Australian English

Source: The Rough Guide

The colourful variant of Australian English, or strine (which is how Australian is pronounced with a very heavy Australian accent), has its origins in the archaic cockney and Irish of the colony's early convicts as well as the adoption of words from the many Aboriginal languages. For such a vast country, the accent barely varies to the untutored ear - from Tasmania to the Northwest you`ll find little variation in the national drawl, with its curious, interrogative ending to sentences - although Queenslanders are noted for their slow delivery. One of the most consistent tendencies of strine is to abbreviate words and then stick an "-o" or, more commonly, an "-ie" on the end: as in "bring your cozzie to the barbie this arvo" (bring your swimming costume to the barbecue this afternoon). This informality extends to the frequent use of "bloody", "bugger" and "bastard", the latter two used affectionately. Attempting to abuse someone by calling them a bastard will most likely end up in an offer of a beer. There's also an endearing tendency to genderize inanimate objects as, for example, "she`s buggered, mate" (your inanimate object is beyond repair) or "do 'im up nice and tight" (be certain that your inanimate object is well affixed). The popularity of dire Australian TV soap operas has seen strine spread overseas, much as Americanisms have pervaded the English-speaking world. Popular strinisms like "hang a U-ey" (make a U-turn) and the versatile and agreeable "no worries" are now commonly used outside Australia.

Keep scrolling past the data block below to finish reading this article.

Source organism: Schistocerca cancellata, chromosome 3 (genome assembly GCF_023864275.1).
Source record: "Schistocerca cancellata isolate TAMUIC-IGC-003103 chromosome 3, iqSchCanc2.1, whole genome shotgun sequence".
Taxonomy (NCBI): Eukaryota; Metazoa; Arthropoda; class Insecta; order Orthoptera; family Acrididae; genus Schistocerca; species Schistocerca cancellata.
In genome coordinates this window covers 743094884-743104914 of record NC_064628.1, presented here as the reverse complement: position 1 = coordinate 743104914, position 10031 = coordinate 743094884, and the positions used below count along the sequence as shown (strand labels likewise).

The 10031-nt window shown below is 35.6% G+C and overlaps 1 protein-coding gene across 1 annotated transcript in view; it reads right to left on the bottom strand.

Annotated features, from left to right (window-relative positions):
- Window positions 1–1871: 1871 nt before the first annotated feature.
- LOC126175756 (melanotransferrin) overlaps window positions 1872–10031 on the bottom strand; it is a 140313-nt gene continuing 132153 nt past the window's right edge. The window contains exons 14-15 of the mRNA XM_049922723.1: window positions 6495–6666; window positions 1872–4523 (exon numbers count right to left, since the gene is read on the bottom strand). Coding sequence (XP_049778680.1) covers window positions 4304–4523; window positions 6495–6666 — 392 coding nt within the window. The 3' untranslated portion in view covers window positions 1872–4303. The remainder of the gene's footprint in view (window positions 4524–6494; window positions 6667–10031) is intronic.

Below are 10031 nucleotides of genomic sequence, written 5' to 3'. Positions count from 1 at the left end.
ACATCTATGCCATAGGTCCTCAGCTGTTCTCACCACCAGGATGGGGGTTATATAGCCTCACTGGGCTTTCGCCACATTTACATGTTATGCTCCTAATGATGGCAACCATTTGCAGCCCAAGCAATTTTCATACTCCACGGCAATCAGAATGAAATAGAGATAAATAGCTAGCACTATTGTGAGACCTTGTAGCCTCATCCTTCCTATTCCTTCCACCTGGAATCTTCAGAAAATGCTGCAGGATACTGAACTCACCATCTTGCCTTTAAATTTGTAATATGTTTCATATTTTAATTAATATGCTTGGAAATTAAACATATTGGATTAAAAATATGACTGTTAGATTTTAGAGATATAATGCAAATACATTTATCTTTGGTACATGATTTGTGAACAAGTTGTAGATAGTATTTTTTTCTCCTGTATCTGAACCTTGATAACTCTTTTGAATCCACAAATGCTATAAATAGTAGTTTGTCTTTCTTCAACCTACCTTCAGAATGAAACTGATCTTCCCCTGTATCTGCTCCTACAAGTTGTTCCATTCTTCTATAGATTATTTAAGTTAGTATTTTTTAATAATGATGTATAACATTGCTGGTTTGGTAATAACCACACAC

Anzac Australia and New Zealand Army Corps; every town has a memorial to Anzac casualties from both World Wars.

Arvo Afternoon.

Back o' Bourke Outback.

Banana bender Resident of Queensland.

Barbie Barbecue.

You beauty! or beaut Exclamation of delight.

Beg yours? Excuse me, say again?

Beyond the Black Stump Outback, back of beyond.

Billabong Waterhole in dry river bed.

Billy Cooking pot.

Bitumen Sealed road as opposed to dirt road.

Blowies Blow flies.

Bludger Someone who does not pull their weight or a scrounger as in "dole bludger".

Blue Fight, also a red-haired person.

Bottle shop Off-licence or liquor store.

Brumby Feral horse.

Buckley's No chance; as in "hasn't got a Buckley's".

Bugs Moreton Bay bug - type of crayfish indigenous to southern Queensland.

Bunyip Monster of Aboriginal legend; bogeyman.

Burl Give it a go; as in "give it a burl".

Bush Unsettled country area.

Bushranger Runaway convict, outlaw from the nineteenth century.

Bushwhacker Someone lacking in social graces, a hick.

BYO Bring your own. Restaurant which allows you to bring your own alcohol.

Chook Chicken.

Chunder Vomit.

Cocky Small farmer Cow cocky Dairy farmer.

To come the raw prawn To try and decieve or make a fool of someone.

Coo-eee! Aboriginal long-distance greeting now widely adopted as a kind of "yoo hoo!".

Cozzies, bathers, swimmers, togs Swimming costume.

Crim Criminal.

Crook Sick or broken.

Crow eater Resident of South Australia.

Cut lunch Sandwiches.

Dag Nerd Daggy unattractive.

Daks, strides Trousers/pants.

Dam A man-made body of water or reservoir; not just the dam itself.

Damper Soda bread cooked in a pot on embers.

Dekko To look at, as in "take a dekko at this".

Deli Delicatessen, corner shop or sandwich bar.

Derro Derelict or destitute person.

Didgeridoo Droning musical instrument made from a termite-hollowed branch.

Digger Old timer, especially an old soldier.

Dill Idiot.

Dob in To tell on someone, as in "she dobbed him in".

Drongo Fool.

Drover Cowboy or station hand.

Dunny Outside pit toilet.

Esky Portable, insulated box to keep food or beer cold.